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Armchair Field Trip: The Grassy Knoll

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Whether you believe that Lee Harvey Oswald acted alone or think that John F. Kennedy's assassination in 1963 was the result of a huge government conspiracy, there's no question that Dallas is the place where it all went down. Since that's where I was last week, of course I had to check out the Grassy Knoll.

As a side note, when we were consulting the GPS system in our rental car, we weren't totally sure how to look up the site of JFK's assassination. We didn't know it had taken place at Dealey Plaza and didn't know what the name of the museum was (or, in fact, that there even was a museum). We jokingly wondered if it would be listed under "Grassy Knoll" in the GPS Yellow Pages. Guess what? It was.

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Anyway, when we got to Dealey Plaza, we discovered the Sixth Floor Museum, a museum dedicated to JFK's life, death and legacy. The museum is, as its name implies, on the sixth floor of what used to be known at the Texas School Book Depository where Lee Harvey Oswald fired the shots that killed Kennedy (or didn't fire the shots, depending on your theory). Maybe it's just me, but I found it rather morbid that the museum was housed in the very place JFK's (possible) killer holed up to shoot him.

At the museum, I learned some interesting facts about the events surrounding that fateful day.

BookDepository2.jpg"¢ Lee Harvey Oswald was an employee at the Book Depository at the time.


"¢ There were concerns about the President's safety in Dallas because United Nations Ambassador Adlai Stevenson has been hit with a protest sign and spat on in the city less than a month earlier.


"¢ Minutes before JFK was shot, a local T.V. station announced that it was clear that any worries about anti-Kennedy activists in Dallas were completely unfounded.


"¢ A Presidential car with a bulletproof top didn't exist then, although plans for one were in the works.

Zapruder.jpg"¢ The only video known to exist of the entire event is the Abraham Zapruder video, which he sold to Life magazine for $150,000. He also turned a copy of the film over to the Secret Service.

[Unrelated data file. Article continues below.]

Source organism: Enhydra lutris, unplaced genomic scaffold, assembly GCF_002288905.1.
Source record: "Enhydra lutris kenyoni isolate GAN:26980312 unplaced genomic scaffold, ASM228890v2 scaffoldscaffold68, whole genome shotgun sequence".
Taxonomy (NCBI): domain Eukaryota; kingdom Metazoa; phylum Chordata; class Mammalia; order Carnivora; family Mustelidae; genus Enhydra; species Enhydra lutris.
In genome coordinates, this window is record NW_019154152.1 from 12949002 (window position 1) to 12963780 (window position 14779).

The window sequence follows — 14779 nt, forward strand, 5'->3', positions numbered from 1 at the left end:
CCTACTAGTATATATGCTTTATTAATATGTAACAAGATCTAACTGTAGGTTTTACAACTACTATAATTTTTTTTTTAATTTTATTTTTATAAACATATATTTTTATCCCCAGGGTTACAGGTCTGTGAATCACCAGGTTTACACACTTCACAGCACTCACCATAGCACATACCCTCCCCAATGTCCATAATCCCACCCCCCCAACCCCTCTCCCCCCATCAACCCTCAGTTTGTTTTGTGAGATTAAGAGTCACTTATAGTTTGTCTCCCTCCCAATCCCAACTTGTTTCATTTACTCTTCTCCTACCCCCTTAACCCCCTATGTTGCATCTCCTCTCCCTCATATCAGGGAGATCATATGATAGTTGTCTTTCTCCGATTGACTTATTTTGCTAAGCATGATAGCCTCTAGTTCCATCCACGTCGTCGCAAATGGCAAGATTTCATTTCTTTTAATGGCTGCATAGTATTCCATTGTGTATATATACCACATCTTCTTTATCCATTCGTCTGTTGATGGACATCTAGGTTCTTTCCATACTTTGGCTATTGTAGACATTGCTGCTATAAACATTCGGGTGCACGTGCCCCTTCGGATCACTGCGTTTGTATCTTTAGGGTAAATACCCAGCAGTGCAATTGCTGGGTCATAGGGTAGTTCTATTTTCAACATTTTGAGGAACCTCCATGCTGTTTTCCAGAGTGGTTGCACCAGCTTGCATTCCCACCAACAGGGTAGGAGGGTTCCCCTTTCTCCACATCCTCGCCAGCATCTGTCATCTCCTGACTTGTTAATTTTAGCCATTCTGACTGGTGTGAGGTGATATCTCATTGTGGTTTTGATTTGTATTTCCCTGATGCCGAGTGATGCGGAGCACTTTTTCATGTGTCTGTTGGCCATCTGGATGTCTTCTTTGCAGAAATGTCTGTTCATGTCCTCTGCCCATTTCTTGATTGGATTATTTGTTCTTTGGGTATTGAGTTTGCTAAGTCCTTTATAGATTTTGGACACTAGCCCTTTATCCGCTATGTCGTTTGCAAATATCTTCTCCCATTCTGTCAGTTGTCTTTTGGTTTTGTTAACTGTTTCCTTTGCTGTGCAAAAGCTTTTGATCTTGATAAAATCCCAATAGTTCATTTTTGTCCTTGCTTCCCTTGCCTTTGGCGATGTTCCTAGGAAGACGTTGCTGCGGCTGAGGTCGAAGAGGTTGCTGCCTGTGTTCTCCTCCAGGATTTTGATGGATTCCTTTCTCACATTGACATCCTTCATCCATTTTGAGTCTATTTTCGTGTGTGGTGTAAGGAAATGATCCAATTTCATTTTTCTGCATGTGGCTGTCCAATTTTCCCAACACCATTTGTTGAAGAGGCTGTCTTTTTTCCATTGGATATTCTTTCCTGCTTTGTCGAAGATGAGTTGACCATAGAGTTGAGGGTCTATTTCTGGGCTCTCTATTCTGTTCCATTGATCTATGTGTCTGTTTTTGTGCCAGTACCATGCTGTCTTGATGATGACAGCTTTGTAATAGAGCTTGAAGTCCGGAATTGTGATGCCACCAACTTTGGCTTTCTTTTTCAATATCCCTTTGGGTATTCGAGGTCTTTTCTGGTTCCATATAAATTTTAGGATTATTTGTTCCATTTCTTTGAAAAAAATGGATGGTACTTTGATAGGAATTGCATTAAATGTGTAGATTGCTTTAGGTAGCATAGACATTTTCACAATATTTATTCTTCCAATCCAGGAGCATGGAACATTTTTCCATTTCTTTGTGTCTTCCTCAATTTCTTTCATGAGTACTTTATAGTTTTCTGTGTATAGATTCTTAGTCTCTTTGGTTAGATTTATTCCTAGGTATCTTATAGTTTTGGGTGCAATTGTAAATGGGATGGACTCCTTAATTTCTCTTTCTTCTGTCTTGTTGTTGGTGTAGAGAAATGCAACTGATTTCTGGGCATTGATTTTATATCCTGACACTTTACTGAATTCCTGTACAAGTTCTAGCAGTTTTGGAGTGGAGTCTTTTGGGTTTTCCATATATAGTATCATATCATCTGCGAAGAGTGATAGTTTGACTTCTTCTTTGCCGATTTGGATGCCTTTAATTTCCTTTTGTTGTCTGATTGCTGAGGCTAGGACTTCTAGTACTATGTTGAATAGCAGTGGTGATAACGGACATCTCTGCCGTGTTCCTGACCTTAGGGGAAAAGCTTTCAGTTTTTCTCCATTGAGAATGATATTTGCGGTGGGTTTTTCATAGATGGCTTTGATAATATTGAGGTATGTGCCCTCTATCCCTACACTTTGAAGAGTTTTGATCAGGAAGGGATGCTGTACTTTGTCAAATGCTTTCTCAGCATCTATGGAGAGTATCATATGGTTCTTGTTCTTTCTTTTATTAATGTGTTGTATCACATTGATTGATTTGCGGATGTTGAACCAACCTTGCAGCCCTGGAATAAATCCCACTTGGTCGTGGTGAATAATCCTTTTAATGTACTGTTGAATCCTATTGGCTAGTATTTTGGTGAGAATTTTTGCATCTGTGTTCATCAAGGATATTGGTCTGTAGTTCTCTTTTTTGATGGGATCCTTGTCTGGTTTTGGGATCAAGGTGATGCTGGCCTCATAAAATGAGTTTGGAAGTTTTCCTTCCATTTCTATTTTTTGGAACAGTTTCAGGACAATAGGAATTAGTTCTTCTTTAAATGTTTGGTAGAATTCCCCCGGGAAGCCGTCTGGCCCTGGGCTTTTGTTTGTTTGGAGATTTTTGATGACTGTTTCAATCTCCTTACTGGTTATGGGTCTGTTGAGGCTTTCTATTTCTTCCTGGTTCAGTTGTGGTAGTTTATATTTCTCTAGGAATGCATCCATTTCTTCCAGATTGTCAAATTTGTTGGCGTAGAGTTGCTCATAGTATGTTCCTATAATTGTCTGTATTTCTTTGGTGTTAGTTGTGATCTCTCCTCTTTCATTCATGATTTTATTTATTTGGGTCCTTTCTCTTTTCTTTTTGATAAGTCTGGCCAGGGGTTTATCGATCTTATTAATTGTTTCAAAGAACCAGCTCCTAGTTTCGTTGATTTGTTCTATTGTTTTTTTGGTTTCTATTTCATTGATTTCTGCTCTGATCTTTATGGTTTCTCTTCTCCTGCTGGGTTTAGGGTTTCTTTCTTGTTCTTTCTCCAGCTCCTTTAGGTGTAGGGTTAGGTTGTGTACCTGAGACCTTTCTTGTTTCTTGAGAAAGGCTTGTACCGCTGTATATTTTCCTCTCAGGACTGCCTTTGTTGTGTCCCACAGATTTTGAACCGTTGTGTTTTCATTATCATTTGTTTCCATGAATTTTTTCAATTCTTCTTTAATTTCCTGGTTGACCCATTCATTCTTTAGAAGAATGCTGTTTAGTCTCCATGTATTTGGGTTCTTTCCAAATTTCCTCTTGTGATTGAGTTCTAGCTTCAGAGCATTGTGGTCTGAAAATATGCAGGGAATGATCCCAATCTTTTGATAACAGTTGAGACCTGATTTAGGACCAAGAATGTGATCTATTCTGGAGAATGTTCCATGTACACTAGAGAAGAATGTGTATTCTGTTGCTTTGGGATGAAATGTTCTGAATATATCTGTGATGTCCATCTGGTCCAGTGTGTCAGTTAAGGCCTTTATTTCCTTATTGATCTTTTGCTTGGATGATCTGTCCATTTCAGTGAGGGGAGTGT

"¢ Vice President Lyndon B. Johnson was sworn in as President an hour and 38 minutes after President Kennedy was pronounced dead. First Lady Jacqueline Kennedy stood next to him wearing the same clothes she was wearing when her husband was shot approximately two hours earlier.


"¢ JFK's funeral took place on November 25th, 1963 "“ his son's third birthday.

"¢ Lee Harvey Oswald was pronounced dead two days and seven minutes after President Kennedy was pronounced dead.

"¢ The plaza is named for George Bannerman Dealey who published the Dallas Morning News for a number of years. He also was a key player in helping to revitalize the Dealey Plaza area.

"¢ Buildings in Dealey Plaza have not been changed since 1963, which is really noticeable when looking at the extremely modern Dallas skyline behind it.

And, oddly, available in the gift shop were action figures of not just of JFK, but also Abraham Lincoln, Uncle Sam, and"¦. Laura Bush?? (Is it just me, or is that a strange combo?)

Well, I'm hesitant to ask, but what do you think? Single shooter? Government conspiracy? JFK is actually still alive and hanging out in a bar somewhere with Elvis and Tupac??

Previous Armchair Field Trips:

The Corn Palace
Portugal
The International Spy Museum
Utah
Intercourse, Pennsylvania
Ogunquit, Maine
Aquinnah, Massachusetts

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iStock // Ekaterina Minaeva
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Man Buys Two Metric Tons of LEGO Bricks; Sorts Them Via Machine Learning
May 21, 2017
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iStock // Ekaterina Minaeva

Jacques Mattheij made a small, but awesome, mistake. He went on eBay one evening and bid on a bunch of bulk LEGO brick auctions, then went to sleep. Upon waking, he discovered that he was the high bidder on many, and was now the proud owner of two tons of LEGO bricks. (This is about 4400 pounds.) He wrote, "[L]esson 1: if you win almost all bids you are bidding too high."

Mattheij had noticed that bulk, unsorted bricks sell for something like €10/kilogram, whereas sets are roughly €40/kg and rare parts go for up to €100/kg. Much of the value of the bricks is in their sorting. If he could reduce the entropy of these bins of unsorted bricks, he could make a tidy profit. While many people do this work by hand, the problem is enormous—just the kind of challenge for a computer. Mattheij writes: